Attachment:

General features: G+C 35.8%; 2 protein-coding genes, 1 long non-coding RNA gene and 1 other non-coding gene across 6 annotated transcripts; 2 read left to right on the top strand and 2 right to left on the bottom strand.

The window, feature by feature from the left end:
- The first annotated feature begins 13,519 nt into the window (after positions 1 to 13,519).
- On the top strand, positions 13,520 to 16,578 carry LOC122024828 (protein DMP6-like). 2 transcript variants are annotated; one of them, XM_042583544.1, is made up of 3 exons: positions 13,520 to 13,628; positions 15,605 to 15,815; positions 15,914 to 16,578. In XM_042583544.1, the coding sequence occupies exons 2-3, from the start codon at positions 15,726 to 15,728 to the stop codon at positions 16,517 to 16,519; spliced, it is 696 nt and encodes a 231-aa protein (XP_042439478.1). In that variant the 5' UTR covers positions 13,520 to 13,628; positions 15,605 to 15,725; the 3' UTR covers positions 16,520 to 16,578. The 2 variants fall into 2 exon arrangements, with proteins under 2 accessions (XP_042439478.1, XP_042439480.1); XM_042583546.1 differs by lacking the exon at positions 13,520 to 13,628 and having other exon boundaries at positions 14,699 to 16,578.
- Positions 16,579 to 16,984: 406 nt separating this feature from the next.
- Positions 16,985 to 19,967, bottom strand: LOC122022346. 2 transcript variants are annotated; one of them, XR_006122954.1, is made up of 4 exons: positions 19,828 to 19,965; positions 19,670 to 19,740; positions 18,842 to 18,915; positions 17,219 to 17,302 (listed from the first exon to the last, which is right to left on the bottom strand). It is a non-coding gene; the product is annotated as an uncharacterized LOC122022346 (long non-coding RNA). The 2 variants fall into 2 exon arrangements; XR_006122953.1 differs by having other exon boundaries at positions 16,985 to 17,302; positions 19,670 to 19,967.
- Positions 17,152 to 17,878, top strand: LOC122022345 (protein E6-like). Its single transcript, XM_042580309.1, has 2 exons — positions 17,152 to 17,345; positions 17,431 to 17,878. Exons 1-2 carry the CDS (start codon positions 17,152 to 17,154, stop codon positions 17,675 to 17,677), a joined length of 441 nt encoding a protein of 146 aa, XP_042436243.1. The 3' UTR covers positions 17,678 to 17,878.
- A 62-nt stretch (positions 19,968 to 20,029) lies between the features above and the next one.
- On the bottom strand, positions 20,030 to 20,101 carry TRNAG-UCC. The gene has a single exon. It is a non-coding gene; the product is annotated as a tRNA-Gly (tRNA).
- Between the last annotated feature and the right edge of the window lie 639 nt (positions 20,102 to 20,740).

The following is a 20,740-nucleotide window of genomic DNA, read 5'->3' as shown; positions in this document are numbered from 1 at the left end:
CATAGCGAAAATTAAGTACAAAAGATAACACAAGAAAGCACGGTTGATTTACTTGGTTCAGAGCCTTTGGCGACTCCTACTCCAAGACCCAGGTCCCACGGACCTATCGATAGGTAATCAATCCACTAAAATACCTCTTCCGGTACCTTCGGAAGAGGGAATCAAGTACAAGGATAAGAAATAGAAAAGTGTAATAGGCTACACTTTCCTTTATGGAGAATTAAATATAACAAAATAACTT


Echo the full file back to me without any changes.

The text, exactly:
General features: G+C 35.8%; 2 protein-coding genes, 1 long non-coding RNA gene and 1 other non-coding gene across 6 annotated transcripts; 2 read left to right on the top strand and 2 right to left on the bottom strand.

The window, feature by feature from the left end:
- The first annotated feature begins 13,519 nt into the window (after positions 1 to 13,519).
- On the top strand, positions 13,520 to 16,578 carry LOC122024828 (protein DMP6-like). 2 transcript variants are annotated; one of them, XM_042583544.1, is made up of 3 exons: positions 13,520 to 13,628; positions 15,605 to 15,815; positions 15,914 to 16,578. In XM_042583544.1, the coding sequence occupies exons 2-3, from the start codon at positions 15,726 to 15,728 to the stop codon at positions 16,517 to 16,519; spliced, it is 696 nt and encodes a 231-aa protein (XP_042439478.1). In that variant the 5' UTR covers positions 13,520 to 13,628; positions 15,605 to 15,725; the 3' UTR covers positions 16,520 to 16,578. The 2 variants fall into 2 exon arrangements, with proteins under 2 accessions (XP_042439478.1, XP_042439480.1); XM_042583546.1 differs by lacking the exon at positions 13,520 to 13,628 and having other exon boundaries at positions 14,699 to 16,578.
- Positions 16,579 to 16,984: 406 nt separating this feature from the next.
- Positions 16,985 to 19,967, bottom strand: LOC122022346. 2 transcript variants are annotated; one of them, XR_006122954.1, is made up of 4 exons: positions 19,828 to 19,965; positions 19,670 to 19,740; positions 18,842 to 18,915; positions 17,219 to 17,302 (listed from the first exon to the last, which is right to left on the bottom strand). It is a non-coding gene; the product is annotated as an uncharacterized LOC122022346 (long non-coding RNA). The 2 variants fall into 2 exon arrangements; XR_006122953.1 differs by having other exon boundaries at positions 16,985 to 17,302; positions 19,670 to 19,967.
- Positions 17,152 to 17,878, top strand: LOC122022345 (protein E6-like). Its single transcript, XM_042580309.1, has 2 exons — positions 17,152 to 17,345; positions 17,431 to 17,878. Exons 1-2 carry the CDS (start codon positions 17,152 to 17,154, stop codon positions 17,675 to 17,677), a joined length of 441 nt encoding a protein of 146 aa, XP_042436243.1. The 3' UTR covers positions 17,678 to 17,878.
- A 62-nt stretch (positions 19,968 to 20,029) lies between the features above and the next one.
- On the bottom strand, positions 20,030 to 20,101 carry TRNAG-UCC. The gene has a single exon. It is a non-coding gene; the product is annotated as a tRNA-Gly (tRNA).
- Between the last annotated feature and the right edge of the window lie 639 nt (positions 20,102 to 20,740).

The following is a 20,740-nucleotide window of genomic DNA, read 5'->3' as shown; positions in this document are numbered from 1 at the left end:
CATAGCGAAAATTAAGTACAAAAGATAACACAAGAAAGCACGGTTGATTTACTTGGTTCAGAGCCTTTGGCGACTCCTACTCCAAGACCCAGGTCCCACGGACCTATCGATAGGTAATCAATCCACTAAAATACCTCTTCCGGTACCTTCGGAAGAGGGAATCAAGTACAAGGATAAGAAATAGAAAAGTGTAATAGGCTACACTTTCCTTTATGGAGAATTAAATATAACAAAATAACTT